• Scientific name: Chrysemys picta
  • Common name: Painted Turtle
  • Family: Emydidae
  • Size: 4 to 6 inches
  • Lifespan: 30 to 50 years
  • Conservation status: Least Concern

The Eastern painted turtle is one of the most recognizable turtle species in Delaware, thanks to its beautiful and unique coloring. The bright reds and yellow-green markings on its shell, head, and limbs are no doubt a beauty to behold!

This painted turtle sub-species in Delaware has been observed to live near water bodies with minimal movements. Examples include marshes, ponds, slow-moving streams with sandy/muddy bottoms, small lakes, etc.

They also prefer areas with aquatic plants in plenty as they make their primary food source in the wild.

One interesting fact about these Delaware turtles is their ability to hold their breath for up to 30 hours when inside temperate water. Moreover, they’re capable of standing dominant in freezing cold waters for up to 4 months.

Unfortunately, it’s not easy to establish the population of these turtles in Delaware. This is because most people who pet them end up releasing them back into the wild. This contributes to an ever-expanding range plus unstable reproduction rates for these turtles.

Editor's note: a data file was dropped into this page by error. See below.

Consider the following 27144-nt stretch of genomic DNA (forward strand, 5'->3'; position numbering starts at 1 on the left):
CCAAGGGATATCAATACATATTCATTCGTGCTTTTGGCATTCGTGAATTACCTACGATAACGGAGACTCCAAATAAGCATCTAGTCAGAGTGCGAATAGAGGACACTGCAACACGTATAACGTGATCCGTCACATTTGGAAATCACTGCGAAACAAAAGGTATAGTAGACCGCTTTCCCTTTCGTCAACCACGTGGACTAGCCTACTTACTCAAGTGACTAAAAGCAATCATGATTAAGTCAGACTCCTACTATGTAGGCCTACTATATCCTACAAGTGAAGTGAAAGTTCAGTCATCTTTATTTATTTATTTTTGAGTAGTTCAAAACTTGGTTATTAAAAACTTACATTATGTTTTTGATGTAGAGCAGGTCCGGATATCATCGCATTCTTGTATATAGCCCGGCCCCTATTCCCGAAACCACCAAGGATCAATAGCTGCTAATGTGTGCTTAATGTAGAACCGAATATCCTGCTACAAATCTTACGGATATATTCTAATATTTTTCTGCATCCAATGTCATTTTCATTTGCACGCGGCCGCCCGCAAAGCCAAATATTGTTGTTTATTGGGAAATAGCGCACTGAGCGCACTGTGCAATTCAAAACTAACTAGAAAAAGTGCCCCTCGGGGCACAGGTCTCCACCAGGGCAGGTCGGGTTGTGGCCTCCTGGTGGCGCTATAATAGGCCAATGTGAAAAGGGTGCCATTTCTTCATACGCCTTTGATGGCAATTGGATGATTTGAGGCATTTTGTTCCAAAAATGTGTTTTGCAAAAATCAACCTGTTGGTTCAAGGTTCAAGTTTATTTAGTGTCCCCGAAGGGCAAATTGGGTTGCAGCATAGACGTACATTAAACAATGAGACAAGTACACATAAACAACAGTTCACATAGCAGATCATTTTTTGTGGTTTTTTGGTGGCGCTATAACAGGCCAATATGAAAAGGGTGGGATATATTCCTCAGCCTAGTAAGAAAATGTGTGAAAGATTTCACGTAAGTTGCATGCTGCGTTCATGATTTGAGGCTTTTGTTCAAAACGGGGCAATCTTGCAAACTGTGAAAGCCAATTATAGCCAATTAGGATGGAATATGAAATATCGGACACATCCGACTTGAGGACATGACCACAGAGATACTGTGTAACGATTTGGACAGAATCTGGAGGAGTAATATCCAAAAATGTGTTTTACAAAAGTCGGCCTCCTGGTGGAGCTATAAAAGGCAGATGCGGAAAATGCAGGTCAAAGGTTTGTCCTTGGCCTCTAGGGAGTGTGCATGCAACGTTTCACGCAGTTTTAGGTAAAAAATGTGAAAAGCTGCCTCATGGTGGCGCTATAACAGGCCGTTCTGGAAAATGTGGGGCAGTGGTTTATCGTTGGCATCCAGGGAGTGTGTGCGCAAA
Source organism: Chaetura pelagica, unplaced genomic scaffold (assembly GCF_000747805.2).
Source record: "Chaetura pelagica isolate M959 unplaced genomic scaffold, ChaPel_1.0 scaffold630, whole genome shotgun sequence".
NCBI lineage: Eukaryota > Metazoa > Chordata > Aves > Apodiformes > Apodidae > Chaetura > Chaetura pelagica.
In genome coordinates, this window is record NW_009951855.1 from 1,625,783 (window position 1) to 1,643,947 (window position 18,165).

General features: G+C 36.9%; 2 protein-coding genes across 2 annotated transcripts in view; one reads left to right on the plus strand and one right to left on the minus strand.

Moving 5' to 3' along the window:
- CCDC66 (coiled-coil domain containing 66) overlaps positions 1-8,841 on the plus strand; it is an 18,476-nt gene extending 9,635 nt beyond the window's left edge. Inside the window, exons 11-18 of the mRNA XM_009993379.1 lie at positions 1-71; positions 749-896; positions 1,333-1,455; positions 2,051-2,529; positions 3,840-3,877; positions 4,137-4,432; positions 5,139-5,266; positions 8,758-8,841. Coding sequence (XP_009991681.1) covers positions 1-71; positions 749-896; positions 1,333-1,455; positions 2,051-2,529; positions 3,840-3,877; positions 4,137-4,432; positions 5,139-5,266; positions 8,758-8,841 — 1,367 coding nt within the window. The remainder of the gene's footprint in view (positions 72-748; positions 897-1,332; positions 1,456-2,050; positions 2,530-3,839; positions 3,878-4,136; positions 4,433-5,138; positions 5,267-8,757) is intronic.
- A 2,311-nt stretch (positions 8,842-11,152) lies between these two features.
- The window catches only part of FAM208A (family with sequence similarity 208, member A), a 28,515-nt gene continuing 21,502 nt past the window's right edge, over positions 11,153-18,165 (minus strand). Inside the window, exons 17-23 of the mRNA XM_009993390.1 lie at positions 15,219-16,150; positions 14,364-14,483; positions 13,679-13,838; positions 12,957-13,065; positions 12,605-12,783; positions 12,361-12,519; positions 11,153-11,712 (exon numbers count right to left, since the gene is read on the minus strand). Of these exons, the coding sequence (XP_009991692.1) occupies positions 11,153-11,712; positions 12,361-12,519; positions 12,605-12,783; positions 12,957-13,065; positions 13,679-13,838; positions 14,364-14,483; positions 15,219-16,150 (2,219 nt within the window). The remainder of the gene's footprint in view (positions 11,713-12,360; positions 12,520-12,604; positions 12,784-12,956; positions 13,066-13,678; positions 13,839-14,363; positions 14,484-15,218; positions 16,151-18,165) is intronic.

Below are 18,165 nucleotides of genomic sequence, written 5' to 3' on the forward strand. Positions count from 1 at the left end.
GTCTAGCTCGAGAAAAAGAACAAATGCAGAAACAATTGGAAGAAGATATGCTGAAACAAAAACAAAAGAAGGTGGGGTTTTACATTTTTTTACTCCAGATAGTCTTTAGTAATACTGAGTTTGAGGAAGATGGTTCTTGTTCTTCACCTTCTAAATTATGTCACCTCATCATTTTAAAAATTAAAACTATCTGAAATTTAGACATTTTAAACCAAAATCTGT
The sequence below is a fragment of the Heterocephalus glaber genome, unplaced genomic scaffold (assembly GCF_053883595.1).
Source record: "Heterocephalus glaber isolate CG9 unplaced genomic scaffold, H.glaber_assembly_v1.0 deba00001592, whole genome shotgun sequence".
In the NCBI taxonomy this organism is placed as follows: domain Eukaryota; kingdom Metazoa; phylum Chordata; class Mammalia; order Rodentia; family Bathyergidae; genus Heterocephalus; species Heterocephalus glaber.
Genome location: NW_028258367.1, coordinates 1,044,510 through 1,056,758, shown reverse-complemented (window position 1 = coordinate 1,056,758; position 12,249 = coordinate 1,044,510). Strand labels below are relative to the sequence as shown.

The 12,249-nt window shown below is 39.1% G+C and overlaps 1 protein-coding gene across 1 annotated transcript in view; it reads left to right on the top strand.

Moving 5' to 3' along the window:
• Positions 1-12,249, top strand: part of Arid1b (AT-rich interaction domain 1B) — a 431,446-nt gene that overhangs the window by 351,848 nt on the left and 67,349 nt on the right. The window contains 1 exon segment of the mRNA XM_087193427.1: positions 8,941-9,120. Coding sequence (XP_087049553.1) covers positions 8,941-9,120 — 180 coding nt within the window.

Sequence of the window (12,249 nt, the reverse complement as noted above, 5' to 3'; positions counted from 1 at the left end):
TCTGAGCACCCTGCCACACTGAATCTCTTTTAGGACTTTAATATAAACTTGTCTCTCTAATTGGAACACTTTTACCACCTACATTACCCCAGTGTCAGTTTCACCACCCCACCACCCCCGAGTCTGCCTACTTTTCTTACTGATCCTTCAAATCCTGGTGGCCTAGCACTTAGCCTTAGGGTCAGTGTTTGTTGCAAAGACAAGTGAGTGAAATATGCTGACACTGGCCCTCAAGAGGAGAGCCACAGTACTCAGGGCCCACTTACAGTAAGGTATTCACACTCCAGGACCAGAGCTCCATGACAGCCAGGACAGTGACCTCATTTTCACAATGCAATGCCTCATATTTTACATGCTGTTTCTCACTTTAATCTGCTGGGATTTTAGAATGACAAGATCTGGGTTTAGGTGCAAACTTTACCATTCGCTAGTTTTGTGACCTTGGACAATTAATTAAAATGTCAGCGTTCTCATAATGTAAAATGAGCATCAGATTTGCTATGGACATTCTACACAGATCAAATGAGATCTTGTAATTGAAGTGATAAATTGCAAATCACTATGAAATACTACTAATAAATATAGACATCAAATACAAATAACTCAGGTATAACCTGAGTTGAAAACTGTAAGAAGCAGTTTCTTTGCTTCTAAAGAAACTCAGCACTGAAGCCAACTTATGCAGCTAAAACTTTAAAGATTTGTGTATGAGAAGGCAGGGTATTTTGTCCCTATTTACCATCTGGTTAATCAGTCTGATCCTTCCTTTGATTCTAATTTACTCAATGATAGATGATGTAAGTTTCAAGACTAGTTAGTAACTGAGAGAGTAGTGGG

3. Diamondback Terrapin

Diamondback Terrapin in Delaware
  • Scientific name: Malaclemys terrapin
  • Common name: Diamondback Terrapin, Mississippi Diamondback Terrapin
  • Family: Emydidae
  • Size: 4 to 6 inches (males), 5 to 8 inches (females)
  • Lifespan: 25 to 35 years
  • Conservation status: Vulnerable

The diamondback terrapin is the only freshwater species in Delaware that can adapt to saltwater as well. Their shells have a raised diamond shape, hence the name diamondback. The term “terrapin” simply means little turtle.

A typical diamondback terrapin in Delaware has black or brown carapace and yellow lower shell that may sometimes feature dark-colored patterns. The turtle’s skin is usually grey-white with multiple small black spots.